CHIANG RAI – The pipeline system constructed at the Dusit Technical Border Patrol Police School in Tambon Huai Chom Phu has been welcomed as an aid in times of water shortage, a major problem that the residents and students have endured for years.
There are smiles on the faces of Lisu hill-tribe people in Chiang Rai’s Muang district, when mentioning the newly installed water pipeline distribution system from the local mountain, were not just expressions of happiness, but also of great relief from past hardship.
Lisu villager Itsama Tamee told The Nation that she was happy that they would no longer need to walk 10 kilometers to access water.
“From now on, I can be sure that I will have more than enough water to use in my household and for my farming,” she said, commenting about the system that replaced the old, unreliable and poorer-built tap-water system.
Many locals, including the schoolchildren, expressed similar opinions about how the project would benefit the community, such as by functioning as a more efficient and sustainable water-supply network for agriculture and livestock.
The construction was jointly organized by Boon Rawd Brewery’s Singha Asa volunteers group, the Phraya Bhirom Bhakdi Foundation and Mae Fah Luang University.
Besides the Dusit Technical Border Patrol Police School, the project will also soon equip another 17 remote schools under the Border Patrol Police’s care with pipeline distribution systems.
These 18 Chiang Rai schools are all part of the HRH Princess Maha Chakri Sirindhorn-initiated rural children and youth development project, which also includes activities like growing vegetables and raising animals for school lunches.
Construction of the new water system at Huai Chom Phu took three days to complete at the end of last month and was partaken in by over 50 volunteers, most of them Mae Fah Luang University students.
In order to create a shorter path for water from the high mountain to the school and village below, the volunteers diligently lined up and installed the PVC pipes, while also crosschecking for any flaws in the pipework.
A Mae Fah Luang student from Greece, Stella Gkovesi, said she was excited about taking part in this volunteer activity.
“I’m really happy to help bring water to the school and village people who had endured difficulties in life. I think it’s a good experience to do this, and I believe that people with more privilege should be helping other people who are deprived of some basic needs.”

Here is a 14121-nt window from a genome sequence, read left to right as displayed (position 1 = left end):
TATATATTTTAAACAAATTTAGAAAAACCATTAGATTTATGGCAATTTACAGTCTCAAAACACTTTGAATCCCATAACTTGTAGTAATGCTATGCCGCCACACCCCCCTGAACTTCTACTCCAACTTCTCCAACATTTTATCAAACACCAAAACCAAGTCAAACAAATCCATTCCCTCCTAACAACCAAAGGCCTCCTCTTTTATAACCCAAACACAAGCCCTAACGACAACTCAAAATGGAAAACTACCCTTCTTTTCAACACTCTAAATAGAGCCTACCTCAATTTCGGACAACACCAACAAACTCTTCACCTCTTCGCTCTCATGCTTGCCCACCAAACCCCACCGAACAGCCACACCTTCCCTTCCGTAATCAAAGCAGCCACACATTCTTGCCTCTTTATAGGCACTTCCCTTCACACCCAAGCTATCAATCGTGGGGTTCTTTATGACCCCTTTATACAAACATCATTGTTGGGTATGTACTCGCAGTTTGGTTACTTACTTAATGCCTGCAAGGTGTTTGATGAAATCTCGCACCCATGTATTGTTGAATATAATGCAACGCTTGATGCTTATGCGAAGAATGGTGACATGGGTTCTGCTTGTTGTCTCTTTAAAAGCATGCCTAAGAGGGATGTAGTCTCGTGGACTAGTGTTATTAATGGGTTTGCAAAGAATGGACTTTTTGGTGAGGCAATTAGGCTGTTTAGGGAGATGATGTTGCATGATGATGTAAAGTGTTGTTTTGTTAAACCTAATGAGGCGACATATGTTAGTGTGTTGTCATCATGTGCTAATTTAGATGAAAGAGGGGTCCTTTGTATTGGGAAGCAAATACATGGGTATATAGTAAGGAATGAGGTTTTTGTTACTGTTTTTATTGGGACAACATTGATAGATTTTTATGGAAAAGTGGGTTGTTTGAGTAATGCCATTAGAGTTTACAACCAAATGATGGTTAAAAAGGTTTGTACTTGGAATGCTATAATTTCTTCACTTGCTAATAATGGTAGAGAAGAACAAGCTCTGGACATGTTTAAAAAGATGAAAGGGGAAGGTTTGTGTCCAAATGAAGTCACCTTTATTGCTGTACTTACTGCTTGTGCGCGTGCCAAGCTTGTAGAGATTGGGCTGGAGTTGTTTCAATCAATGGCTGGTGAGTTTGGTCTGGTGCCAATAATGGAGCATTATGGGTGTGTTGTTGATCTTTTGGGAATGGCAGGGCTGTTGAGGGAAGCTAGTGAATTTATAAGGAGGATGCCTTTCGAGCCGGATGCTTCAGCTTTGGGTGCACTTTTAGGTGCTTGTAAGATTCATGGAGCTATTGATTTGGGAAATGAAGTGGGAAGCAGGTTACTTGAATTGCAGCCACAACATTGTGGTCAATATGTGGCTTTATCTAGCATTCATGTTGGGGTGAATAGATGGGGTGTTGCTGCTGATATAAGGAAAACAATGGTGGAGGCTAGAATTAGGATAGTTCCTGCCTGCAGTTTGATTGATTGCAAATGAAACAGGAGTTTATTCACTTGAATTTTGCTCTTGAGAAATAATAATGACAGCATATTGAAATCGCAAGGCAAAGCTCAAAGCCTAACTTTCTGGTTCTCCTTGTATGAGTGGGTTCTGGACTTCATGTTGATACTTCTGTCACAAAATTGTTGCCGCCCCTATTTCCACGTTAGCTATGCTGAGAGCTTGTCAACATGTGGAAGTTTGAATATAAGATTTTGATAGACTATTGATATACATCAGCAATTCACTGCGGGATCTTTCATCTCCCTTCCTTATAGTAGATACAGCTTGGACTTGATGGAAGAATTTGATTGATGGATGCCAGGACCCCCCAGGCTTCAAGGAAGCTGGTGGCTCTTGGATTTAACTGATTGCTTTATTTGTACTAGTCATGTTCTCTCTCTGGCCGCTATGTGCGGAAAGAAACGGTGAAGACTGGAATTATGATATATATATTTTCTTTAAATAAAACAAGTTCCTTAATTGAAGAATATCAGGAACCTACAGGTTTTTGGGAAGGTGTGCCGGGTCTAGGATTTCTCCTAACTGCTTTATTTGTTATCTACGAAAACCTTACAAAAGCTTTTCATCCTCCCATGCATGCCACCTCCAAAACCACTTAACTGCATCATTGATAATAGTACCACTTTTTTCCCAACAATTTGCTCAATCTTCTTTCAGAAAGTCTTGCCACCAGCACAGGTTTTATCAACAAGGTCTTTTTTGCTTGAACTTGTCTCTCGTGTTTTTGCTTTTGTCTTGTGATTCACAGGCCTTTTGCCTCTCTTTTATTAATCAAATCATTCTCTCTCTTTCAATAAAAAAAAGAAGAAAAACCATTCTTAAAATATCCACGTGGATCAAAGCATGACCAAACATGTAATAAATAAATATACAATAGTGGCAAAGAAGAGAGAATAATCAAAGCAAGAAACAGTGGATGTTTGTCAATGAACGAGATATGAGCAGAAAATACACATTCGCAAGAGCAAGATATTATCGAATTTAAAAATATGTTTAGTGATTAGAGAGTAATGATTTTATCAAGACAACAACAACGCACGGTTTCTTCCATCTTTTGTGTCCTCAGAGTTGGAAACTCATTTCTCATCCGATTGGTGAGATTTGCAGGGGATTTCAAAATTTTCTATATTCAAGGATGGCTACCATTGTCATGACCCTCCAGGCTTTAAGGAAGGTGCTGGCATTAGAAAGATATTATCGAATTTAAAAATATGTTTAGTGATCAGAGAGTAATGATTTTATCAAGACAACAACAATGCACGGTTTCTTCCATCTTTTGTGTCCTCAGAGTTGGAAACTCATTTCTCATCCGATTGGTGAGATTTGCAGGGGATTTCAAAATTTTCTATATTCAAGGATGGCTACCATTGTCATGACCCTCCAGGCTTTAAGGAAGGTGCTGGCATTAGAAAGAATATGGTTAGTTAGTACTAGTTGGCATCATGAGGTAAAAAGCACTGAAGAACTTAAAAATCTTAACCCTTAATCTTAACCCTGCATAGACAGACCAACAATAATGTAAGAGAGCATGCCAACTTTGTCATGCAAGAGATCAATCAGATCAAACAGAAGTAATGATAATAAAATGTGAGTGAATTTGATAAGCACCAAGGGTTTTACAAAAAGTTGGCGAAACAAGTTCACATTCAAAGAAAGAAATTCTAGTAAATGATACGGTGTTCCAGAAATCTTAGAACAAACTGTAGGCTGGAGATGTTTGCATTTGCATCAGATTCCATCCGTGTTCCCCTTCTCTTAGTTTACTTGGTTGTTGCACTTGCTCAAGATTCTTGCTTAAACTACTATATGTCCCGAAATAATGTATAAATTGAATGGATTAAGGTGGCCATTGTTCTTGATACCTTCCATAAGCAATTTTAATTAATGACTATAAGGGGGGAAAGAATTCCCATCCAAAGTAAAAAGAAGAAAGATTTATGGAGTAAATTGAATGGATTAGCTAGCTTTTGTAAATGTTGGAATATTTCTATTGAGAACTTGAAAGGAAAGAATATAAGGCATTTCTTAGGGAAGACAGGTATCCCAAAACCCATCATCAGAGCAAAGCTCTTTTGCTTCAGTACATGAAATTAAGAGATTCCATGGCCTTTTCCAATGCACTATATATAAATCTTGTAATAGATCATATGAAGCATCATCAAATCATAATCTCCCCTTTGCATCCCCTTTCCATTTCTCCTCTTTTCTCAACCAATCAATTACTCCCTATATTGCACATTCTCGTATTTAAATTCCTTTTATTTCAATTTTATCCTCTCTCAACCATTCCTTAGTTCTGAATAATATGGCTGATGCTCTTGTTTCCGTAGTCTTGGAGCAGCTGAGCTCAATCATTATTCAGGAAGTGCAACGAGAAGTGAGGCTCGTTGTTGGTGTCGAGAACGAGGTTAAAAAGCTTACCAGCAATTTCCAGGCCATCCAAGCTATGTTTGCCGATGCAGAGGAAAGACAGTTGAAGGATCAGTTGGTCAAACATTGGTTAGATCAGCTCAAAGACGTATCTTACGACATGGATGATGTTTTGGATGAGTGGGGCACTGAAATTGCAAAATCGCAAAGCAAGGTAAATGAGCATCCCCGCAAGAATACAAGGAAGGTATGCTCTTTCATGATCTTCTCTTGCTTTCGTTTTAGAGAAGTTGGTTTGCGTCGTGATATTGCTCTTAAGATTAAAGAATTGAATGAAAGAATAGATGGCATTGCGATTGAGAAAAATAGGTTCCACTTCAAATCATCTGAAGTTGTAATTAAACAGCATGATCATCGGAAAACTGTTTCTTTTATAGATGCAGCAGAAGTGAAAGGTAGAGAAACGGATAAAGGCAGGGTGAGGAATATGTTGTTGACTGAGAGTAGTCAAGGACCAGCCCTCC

Stella Gkovesi added that, although she did not get to talk much with the villagers due to the language barrier, she could feel the gentle kindness of the local people.
“They have been helpful and made us feel welcome in many ways, such as providing us with delicious dishes,” she said.
“This camp has made me enthusiastic to participate in other volunteer activities. There is another project to build a school soon, next January, so I hope that I can join it. For those who are interested in joining volunteer camps, I urge you not to hesitate.
“Not only does it reward you with unforgettable experiences, but it also gives you pride and a better attitude towards working with others from different backgrounds,” she explained.
Another Mae Fah Luang student, Paveesuda Tasingkum, said: “I usually like to do outdoor activities to balance my life in a relaxing and energising way. Partaking in the Singha camp is no exception. I think it is necessary for people who are more privileged in their lives to assist those are in need and crying out for help.”
“The most challenging part during this camp is the process of digging in hard ground to lay down pipeline, but with the help of these kind-hearted villagers, such difficulty has been made a lot easier,” she said, adding that the camp was one of the best experiences of her life.
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